Opinion

Shamima Begum: The Teen Groomed into Terrorism.

Credit: Sam Tarling

In this opinion piece, Alice Brooks analyses the grooming tactics used that lead Shamima Begum into the Islamic State.

By Alice Brooks

Shamima Begum left the UK five years ago to join the Jihad in Syria. Last year, she was found by The Times’ war correspondent, Anthony Loyd in the al-Hawl refugee camp in Northern Syria. She was nine months pregnant with her third child and attempting to return to the UK.

After losing her first appeal for reinstatement of her British citizenship, Begum said ‘my whole world fell apart’ but to many, it would seem that Begum is receiving her punishment for leaving the UK with the intention of joining an extreme terrorist organisation. However, to others, this is a girl who was groomed, brainwashed and has spent years living in complete fear and danger. 

Five years ago, she was a 15-year-old girl about to sit her GCSEs and living with her family in East London. We saw pixelated images and CCTV footage of an innocent child carrying bags through an airport; she’d been caught up in one of the most perilous organisations in the world. She was a victim and to many it was heart-breaking. 

Years later, seeing her as an expectant mother living in the refugee camp, it hit a little different. She no longer felt like an innocent child at the hands of the Islamic State, but someone who made the decision to join and appeared hardly remorseful for her actions. 

In an interview with Sky News after being found in the camp, Begum described her life living under Islamic State law: ‘At first, it was nice. It was like how they, you know, showed it in the videos.’ However, it quickly changed… She and her children were starving and were forced to sleep on the streets. They had no choice but to keep ‘moving and moving’ to stay safe. They had no access to medical care and, ultimately, this led to both her children passing away from illness.

Despite these unimaginable conditions, when asked by the Sky News reporter if she started to have second thoughts about her decision, Begum responded with ‘only at the end when my son died. I realised I had to get out for the sake of my children’. Later, she confirmed again that it was only at the end of her time living under Islamic State that she regretted her actions.

But how did a young girl from East London get caught up in an extremist organisation in the first place? 

The Bethnal Green Trio (Shamima Begum, Amira Abase and Kadiza Sultana) were contacted on Twitter by Aqsa Mahmood only a week before they embarked on their travels. Mahmood is a Briton from Glasgow, dubbed as one of the terrorist group’s most successful female recruiters, who fled to join ISIS in November 2013. She was able to provide insight into the practicalities of the journey, helping the teens to flee.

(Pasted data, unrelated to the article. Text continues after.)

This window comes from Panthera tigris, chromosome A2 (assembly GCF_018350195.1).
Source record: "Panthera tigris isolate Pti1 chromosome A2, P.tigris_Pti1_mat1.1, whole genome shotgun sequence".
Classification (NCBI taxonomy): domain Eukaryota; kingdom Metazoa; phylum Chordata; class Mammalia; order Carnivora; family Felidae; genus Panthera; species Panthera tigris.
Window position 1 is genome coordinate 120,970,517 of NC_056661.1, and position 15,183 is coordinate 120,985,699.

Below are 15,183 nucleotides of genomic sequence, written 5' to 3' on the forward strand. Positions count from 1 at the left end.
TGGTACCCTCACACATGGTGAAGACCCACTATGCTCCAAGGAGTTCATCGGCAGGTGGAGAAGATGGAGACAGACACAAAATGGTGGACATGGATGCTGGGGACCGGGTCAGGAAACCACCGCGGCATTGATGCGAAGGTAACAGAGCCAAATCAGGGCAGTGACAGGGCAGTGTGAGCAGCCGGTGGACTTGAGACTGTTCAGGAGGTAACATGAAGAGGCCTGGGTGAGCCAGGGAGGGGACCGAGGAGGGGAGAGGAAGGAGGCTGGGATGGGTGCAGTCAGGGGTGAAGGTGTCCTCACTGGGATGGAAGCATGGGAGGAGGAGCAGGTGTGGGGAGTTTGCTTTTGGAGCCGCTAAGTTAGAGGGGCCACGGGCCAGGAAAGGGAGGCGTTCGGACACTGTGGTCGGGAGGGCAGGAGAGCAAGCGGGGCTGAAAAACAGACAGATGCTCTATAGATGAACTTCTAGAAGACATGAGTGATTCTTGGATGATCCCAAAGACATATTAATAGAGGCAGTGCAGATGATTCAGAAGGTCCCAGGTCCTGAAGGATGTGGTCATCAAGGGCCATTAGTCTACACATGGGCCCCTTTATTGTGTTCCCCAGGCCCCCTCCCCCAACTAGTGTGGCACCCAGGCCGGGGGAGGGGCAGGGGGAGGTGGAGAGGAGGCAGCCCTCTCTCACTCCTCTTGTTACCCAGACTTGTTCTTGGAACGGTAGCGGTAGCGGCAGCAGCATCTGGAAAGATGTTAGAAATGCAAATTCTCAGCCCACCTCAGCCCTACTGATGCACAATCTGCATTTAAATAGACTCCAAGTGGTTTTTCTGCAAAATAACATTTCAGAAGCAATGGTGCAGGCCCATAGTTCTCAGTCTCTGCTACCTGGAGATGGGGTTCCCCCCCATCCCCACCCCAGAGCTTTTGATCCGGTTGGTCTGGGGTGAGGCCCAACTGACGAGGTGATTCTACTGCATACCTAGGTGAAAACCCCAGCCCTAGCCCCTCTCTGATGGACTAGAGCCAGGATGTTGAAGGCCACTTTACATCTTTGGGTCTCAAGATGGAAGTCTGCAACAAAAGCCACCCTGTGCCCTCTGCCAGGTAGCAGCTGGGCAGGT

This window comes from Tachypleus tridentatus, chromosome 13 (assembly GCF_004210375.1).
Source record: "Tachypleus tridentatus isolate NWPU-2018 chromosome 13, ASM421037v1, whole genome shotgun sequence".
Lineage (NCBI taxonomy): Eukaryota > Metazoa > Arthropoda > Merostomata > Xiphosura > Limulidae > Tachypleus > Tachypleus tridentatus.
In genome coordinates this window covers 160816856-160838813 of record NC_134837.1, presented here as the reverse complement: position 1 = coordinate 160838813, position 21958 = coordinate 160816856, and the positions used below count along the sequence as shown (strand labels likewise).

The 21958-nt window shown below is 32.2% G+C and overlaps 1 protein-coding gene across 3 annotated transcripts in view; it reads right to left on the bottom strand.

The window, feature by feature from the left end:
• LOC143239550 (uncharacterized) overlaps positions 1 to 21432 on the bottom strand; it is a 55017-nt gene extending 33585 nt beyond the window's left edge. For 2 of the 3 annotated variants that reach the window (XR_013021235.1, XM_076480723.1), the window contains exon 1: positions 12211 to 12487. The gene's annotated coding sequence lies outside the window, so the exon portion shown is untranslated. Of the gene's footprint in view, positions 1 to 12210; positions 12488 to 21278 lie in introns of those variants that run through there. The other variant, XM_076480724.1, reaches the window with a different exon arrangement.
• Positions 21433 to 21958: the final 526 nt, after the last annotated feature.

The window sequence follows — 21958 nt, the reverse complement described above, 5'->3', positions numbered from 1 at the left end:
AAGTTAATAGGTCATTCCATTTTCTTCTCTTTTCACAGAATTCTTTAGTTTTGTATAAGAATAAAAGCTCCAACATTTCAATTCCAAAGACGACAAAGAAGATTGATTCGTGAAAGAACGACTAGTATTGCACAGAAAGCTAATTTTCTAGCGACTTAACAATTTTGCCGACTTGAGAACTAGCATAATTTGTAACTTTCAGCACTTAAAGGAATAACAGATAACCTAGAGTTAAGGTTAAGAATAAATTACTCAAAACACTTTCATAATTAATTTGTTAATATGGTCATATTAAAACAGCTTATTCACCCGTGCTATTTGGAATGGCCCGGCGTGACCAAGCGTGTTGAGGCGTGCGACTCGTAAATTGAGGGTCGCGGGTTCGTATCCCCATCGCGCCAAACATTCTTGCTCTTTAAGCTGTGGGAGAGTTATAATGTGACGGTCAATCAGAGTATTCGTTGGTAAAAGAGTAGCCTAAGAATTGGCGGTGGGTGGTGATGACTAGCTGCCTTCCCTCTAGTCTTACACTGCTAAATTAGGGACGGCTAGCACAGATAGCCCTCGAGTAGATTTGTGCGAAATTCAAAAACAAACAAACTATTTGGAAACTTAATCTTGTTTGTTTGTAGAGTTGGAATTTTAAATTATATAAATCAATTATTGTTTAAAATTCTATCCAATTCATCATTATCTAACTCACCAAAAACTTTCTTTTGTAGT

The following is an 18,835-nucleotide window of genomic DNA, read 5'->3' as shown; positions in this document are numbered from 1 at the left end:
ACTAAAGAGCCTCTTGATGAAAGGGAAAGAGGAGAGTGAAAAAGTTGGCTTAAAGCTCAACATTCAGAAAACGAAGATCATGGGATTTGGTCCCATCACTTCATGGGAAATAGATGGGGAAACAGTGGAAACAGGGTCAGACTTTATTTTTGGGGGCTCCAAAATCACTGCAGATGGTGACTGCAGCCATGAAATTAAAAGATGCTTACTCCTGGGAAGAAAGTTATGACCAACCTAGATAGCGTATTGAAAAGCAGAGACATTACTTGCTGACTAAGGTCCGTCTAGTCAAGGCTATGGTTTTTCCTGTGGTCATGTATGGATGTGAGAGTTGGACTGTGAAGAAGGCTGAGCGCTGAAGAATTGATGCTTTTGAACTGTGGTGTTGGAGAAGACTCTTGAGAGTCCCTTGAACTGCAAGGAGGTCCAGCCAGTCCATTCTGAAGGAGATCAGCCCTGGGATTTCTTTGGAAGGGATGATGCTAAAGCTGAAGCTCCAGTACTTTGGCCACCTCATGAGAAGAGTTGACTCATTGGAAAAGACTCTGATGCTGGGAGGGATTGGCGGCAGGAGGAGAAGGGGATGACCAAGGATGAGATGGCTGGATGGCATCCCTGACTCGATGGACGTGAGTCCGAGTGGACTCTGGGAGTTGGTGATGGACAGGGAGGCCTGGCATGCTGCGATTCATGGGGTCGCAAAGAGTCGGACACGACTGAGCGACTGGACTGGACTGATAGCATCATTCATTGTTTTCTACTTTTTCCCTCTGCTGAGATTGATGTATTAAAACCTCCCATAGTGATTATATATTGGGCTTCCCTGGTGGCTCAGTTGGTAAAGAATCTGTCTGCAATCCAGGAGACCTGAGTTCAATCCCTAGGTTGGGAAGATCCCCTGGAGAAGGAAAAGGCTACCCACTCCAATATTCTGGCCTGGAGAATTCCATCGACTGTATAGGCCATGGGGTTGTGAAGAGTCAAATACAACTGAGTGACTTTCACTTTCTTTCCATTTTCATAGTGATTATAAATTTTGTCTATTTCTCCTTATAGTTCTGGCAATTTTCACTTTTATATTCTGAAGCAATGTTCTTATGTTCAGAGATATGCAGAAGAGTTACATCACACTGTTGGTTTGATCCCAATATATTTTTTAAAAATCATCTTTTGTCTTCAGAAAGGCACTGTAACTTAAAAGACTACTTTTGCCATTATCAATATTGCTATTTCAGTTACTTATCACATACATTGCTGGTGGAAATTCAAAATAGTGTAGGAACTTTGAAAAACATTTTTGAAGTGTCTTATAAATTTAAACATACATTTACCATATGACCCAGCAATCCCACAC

Knowing now the influence that Aqsa Mahmood had on these teens, it’s clear that Begum and her friends were victims of grooming and there is no doubt it would not have ended there. Begum spent three years living under the control of the Islamic State – three years of being brainwashed into thinking terrorism is acceptable – so it can only be expected that it had some sort of impact on the type of woman she has grown into. This isn’t to say that what she has done is right, but the trauma of grooming would have played a huge part in her radicalisation and should be taken into account during her appeal process.

Hundreds of young people are targeted in the UK every day. One study by the NSPCC said there has been ‘over 5,000 online grooming offences recorded in [the last] 18 months’ – and these are the instances where people have been comfortable to report. Data revealed that out of these some 5,000 cases, 4 in 5 victims were over the age of 11, making Shamima Begum a typical target. 

It is important to remember that children are influenced by everything they see around them. They grow by learning from their mistakes and the mistakes of others. Because of this, they are easily manipulated into believing what is right and what is wrong. But with something so extreme as terrorism, how do we learn from the mistakes of others? Young girls have been known to make the journey to join the Islamic State before, but usually, we never hear anything of them again. For Begum, this meant she never would’ve truly known the consequences of her actions before making that leap. 

Many across social media made the comparison to them at the age of 15, saying they wouldn’t have made the choice that she did. But in an interview with Sky News, Begum makes reference to various grooming tactics used by the Islamic State that tempted her to join. In this interview, she mentioned videos that promote the benefits of joining the organisation. Begum admitted that she was interested when the videos said women would be married off, live as a housewife and raise children.

She was a child who fell victim to grooming and due to this, she made the decision to leave home and marry someone she had never met. For her, terrorism had nothing to do with it – she had a desire to feel needed and wanted, and the Islamic State took advantage of that. We cannot blame her for her actions, we should blame those who manipulated her. All we can do now is support her in finding a way out.

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